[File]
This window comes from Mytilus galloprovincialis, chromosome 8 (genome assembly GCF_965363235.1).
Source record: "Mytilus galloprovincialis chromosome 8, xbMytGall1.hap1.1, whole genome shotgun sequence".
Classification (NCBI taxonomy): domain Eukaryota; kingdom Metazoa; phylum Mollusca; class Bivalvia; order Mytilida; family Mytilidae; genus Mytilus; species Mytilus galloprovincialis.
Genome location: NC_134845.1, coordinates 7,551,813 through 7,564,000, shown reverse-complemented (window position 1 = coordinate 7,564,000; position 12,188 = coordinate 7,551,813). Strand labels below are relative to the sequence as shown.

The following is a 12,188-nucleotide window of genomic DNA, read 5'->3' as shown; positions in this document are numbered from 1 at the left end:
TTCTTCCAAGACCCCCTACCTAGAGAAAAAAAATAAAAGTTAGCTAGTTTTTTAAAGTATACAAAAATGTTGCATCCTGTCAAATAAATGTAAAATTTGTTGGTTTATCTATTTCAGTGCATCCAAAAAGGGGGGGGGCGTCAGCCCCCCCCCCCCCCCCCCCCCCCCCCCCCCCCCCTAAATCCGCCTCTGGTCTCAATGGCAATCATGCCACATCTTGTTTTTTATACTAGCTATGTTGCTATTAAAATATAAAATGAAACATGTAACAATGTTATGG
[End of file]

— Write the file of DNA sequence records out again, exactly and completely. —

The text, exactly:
This window comes from Mytilus galloprovincialis, chromosome 8 (genome assembly GCF_965363235.1).
Source record: "Mytilus galloprovincialis chromosome 8, xbMytGall1.hap1.1, whole genome shotgun sequence".
Classification (NCBI taxonomy): domain Eukaryota; kingdom Metazoa; phylum Mollusca; class Bivalvia; order Mytilida; family Mytilidae; genus Mytilus; species Mytilus galloprovincialis.
Genome location: NC_134845.1, coordinates 7,551,813 through 7,564,000, shown reverse-complemented (window position 1 = coordinate 7,564,000; position 12,188 = coordinate 7,551,813). Strand labels below are relative to the sequence as shown.

The following is a 12,188-nucleotide window of genomic DNA, read 5'->3' as shown; positions in this document are numbered from 1 at the left end:
TTCTTCCAAGACCCCCTACCTAGAGAAAAAAAATAAAAGTTAGCTAGTTTTTTAAAGTATACAAAAATGTTGCATCCTGTCAAATAAATGTAAAATTTGTTGGTTTATCTATTTCAGTGCATCCAAAAAGGGGGGGGGCGTCAGCCCCCCCCCCCCCCCCCCCCCCCCCCCCCCCCCCTAAATCCGCCTCTGGTCTCAATGGCAATCATGCCACATCTTGTTTTTTATACTAGCTATGTTGCTATTAAAATATAAAATGAAACATGTAACAATGTTATGG